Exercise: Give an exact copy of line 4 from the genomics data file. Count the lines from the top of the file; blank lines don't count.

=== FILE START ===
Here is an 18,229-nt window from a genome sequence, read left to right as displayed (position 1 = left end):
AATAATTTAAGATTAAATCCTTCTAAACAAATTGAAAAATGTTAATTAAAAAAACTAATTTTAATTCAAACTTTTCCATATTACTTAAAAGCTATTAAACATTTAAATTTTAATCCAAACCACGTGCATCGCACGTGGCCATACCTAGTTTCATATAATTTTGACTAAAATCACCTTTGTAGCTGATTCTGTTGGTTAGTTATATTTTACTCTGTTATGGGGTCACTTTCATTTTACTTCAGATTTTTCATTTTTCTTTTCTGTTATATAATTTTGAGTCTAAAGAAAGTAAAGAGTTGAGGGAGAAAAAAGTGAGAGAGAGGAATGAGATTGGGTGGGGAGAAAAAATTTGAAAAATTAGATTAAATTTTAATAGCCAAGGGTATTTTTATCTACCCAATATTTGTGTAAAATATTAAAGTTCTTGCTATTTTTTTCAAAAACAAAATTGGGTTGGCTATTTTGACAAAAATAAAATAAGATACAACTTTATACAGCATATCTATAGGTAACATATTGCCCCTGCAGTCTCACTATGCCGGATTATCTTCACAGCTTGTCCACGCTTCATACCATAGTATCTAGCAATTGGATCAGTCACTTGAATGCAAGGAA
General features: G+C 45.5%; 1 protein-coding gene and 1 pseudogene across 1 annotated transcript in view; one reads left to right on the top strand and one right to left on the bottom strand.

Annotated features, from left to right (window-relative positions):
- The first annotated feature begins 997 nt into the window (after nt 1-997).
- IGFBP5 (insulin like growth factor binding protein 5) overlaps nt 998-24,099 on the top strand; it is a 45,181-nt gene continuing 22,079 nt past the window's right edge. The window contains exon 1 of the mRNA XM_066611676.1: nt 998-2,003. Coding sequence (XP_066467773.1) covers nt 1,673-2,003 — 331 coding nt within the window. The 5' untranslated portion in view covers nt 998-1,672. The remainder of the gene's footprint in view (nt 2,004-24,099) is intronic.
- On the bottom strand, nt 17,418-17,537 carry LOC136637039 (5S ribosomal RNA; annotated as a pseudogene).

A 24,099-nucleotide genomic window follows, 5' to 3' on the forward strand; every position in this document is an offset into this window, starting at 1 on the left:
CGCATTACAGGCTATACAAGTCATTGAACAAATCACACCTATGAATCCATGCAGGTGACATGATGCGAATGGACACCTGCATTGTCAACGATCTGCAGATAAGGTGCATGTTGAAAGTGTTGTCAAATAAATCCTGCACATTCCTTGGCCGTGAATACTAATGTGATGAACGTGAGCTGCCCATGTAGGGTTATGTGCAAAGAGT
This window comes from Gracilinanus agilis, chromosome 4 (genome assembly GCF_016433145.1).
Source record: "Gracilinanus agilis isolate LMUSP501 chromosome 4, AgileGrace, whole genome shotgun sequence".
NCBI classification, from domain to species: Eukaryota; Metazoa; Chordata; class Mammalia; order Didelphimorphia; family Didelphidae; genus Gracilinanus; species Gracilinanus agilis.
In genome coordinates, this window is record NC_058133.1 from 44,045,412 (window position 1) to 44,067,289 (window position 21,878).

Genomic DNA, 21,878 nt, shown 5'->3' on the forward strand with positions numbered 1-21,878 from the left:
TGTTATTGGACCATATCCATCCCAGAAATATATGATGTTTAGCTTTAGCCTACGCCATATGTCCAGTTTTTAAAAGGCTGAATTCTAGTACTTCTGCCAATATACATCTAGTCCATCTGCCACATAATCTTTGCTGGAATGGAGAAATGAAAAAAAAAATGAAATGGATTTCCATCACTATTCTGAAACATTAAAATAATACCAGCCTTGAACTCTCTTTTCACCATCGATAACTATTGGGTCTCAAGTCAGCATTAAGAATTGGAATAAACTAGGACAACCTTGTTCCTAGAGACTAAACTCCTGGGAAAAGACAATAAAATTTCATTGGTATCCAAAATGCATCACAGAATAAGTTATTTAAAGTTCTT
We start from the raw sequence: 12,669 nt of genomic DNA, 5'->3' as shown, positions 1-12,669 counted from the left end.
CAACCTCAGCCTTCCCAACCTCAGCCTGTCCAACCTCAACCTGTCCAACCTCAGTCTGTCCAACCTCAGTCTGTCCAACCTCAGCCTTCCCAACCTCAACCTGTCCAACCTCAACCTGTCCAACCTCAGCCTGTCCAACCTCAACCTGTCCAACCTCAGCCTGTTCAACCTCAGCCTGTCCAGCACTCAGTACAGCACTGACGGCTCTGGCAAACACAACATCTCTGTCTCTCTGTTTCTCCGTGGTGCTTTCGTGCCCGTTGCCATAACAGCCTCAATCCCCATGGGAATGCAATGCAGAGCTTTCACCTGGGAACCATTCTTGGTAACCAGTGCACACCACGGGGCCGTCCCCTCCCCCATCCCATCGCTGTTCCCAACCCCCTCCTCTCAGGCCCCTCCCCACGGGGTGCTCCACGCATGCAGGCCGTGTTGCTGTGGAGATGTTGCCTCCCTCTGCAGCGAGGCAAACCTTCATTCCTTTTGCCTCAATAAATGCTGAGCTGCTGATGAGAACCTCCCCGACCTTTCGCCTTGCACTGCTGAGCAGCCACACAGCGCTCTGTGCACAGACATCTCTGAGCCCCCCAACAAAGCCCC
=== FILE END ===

Annotated features, from left to right (window-relative positions):